This summer I participated in Stanford Law School's summer program on understanding U.S. intellectual property law. This certificate-granting course is primarily targeted at international (non-U.S.) intellectual property lawyers, as an overview of U.S. IP law. In fact, among the 40 or so students from around the world, I was the only non-attorney, and one of two Americans, to participate in the week-long program at Stanford's campus.
As a survey course, a broad range of information is covered including utility patents, copyrights, trademarks, design patents, and data-driven litigation. In addition, classes on trade secrets, and on the venture capital process, provided valuable and interesting information from the tech business perspective. The majority of instructors were very good, although I would highly recommend that participants first review a self-paced primer on U.S. IP law, such as the the Michelson Institute videos that I have previously reviewed. This pre-work will make concepts and term much clearer, especially for those who are not native English speakers - but really for everyone.
What I found more valuable than the class time were the field trips we took to meet with in-house IP teams at Google and Twitter. Twitter requested that we sign a non-disclosure agreement, while Google was more open (even letting us wander around a bit of the campus). The Google presentation included representative from key IP areas (copyright, patent, and trademark) and included a useful Q&A session.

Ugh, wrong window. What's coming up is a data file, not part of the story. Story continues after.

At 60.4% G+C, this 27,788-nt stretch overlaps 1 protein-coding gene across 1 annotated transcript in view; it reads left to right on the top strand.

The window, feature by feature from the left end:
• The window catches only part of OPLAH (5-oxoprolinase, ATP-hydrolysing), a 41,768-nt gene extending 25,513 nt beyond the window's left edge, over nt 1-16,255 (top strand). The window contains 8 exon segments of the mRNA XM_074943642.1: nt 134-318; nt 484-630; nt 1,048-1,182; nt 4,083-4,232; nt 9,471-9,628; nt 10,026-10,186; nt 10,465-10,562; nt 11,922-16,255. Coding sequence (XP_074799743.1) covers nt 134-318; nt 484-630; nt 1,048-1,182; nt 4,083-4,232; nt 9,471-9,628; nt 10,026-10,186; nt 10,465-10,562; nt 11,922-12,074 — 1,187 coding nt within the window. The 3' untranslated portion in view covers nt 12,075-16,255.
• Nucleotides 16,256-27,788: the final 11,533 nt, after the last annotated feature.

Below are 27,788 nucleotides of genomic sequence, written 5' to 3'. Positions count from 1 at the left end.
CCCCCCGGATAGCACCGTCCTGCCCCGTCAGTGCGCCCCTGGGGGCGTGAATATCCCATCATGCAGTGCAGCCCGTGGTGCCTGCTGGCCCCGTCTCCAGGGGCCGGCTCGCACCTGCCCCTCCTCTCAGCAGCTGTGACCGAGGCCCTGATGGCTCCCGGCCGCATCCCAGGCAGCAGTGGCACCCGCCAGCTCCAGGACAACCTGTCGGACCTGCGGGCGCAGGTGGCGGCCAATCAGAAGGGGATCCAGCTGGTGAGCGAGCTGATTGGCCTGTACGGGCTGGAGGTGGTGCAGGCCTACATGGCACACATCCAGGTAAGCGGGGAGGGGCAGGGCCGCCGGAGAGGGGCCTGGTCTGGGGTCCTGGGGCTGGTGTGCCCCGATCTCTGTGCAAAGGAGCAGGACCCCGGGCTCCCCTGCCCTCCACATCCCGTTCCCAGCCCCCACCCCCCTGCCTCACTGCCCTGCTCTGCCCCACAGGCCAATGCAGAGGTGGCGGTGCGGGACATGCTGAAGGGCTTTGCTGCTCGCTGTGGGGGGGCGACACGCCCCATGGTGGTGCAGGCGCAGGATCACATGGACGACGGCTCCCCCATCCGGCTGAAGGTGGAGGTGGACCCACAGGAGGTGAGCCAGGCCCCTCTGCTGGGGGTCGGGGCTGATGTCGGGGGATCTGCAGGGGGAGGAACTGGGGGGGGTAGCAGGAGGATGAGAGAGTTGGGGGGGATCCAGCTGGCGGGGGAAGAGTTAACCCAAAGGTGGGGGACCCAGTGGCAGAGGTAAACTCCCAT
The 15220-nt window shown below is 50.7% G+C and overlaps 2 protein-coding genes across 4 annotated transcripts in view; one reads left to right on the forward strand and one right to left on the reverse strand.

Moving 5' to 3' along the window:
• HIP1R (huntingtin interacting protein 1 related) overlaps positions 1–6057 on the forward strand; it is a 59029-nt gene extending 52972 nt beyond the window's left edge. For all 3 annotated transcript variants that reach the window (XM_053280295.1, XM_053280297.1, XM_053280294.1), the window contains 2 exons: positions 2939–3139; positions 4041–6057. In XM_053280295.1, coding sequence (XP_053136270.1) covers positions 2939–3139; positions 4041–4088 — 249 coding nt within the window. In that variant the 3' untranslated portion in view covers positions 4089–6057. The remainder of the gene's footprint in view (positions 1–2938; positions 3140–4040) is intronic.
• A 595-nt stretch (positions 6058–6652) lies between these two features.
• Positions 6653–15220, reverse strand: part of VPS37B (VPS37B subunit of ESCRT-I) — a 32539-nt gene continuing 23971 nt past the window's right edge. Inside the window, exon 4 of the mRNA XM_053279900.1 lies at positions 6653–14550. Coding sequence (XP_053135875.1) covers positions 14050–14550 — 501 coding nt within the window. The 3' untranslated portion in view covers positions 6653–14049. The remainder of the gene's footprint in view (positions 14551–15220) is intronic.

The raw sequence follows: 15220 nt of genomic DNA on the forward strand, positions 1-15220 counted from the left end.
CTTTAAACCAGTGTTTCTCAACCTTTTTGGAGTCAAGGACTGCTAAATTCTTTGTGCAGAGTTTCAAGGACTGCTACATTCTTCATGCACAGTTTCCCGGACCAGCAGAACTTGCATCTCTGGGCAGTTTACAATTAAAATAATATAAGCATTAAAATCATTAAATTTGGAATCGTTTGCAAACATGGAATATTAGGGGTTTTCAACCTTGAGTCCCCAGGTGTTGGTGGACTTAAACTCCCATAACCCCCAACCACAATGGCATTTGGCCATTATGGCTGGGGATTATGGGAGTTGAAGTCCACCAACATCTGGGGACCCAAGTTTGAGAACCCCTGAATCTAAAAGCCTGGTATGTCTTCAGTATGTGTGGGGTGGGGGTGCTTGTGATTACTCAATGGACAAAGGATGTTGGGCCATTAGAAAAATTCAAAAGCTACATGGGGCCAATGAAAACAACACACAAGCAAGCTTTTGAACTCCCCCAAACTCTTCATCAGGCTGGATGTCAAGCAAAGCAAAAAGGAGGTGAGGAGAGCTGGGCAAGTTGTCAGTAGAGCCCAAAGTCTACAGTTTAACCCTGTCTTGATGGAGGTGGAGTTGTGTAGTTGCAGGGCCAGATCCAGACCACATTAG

One delight from the week occurred during Lixian Hantover's class on design patents. In going through examples of design patents, D753,683 came up on the screen. Coincidentally, I'm a co-inventor on that patent for a graphical user interface on an oven display - resulting in the photo above. Additionally, wandering around Stanford's beautiful campus was a nice experience, I particularly recommend the cactus garden.
Last, but not least, I'd like to than my employer, EY, for generously funding my participation in the program.